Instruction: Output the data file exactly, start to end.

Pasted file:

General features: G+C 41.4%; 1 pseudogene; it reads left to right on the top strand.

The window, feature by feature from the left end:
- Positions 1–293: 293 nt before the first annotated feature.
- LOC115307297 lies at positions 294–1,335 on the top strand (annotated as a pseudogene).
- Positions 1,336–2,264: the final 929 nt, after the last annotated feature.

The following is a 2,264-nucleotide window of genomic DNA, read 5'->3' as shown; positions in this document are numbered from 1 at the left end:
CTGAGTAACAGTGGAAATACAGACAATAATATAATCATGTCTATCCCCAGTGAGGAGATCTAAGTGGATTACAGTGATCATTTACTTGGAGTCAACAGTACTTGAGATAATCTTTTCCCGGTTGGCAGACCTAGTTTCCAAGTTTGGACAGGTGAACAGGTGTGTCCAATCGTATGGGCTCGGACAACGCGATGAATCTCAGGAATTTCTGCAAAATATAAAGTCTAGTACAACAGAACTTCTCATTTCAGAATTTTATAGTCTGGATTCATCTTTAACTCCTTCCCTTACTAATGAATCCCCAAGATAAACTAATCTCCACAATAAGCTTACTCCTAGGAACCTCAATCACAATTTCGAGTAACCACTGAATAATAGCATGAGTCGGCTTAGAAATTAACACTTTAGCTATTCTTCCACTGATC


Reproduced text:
General features: G+C 41.4%; 1 pseudogene; it reads left to right on the top strand.

The window, feature by feature from the left end:
- Positions 1–293: 293 nt before the first annotated feature.
- LOC115307297 lies at positions 294–1,335 on the top strand (annotated as a pseudogene).
- Positions 1,336–2,264: the final 929 nt, after the last annotated feature.

The following is a 2,264-nucleotide window of genomic DNA, read 5'->3' as shown; positions in this document are numbered from 1 at the left end:
CTGAGTAACAGTGGAAATACAGACAATAATATAATCATGTCTATCCCCAGTGAGGAGATCTAAGTGGATTACAGTGATCATTTACTTGGAGTCAACAGTACTTGAGATAATCTTTTCCCGGTTGGCAGACCTAGTTTCCAAGTTTGGACAGGTGAACAGGTGTGTCCAATCGTATGGGCTCGGACAACGCGATGAATCTCAGGAATTTCTGCAAAATATAAAGTCTAGTACAACAGAACTTCTCATTTCAGAATTTTATAGTCTGGATTCATCTTTAACTCCTTCCCTTACTAATGAATCCCCAAGATAAACTAATCTCCACAATAAGCTTACTCCTAGGAACCTCAATCACAATTTCGAGTAACCACTGAATAATAGCATGAGTCGGCTTAGAAATTAACACTTTAGCTATTCTTCCACTGATC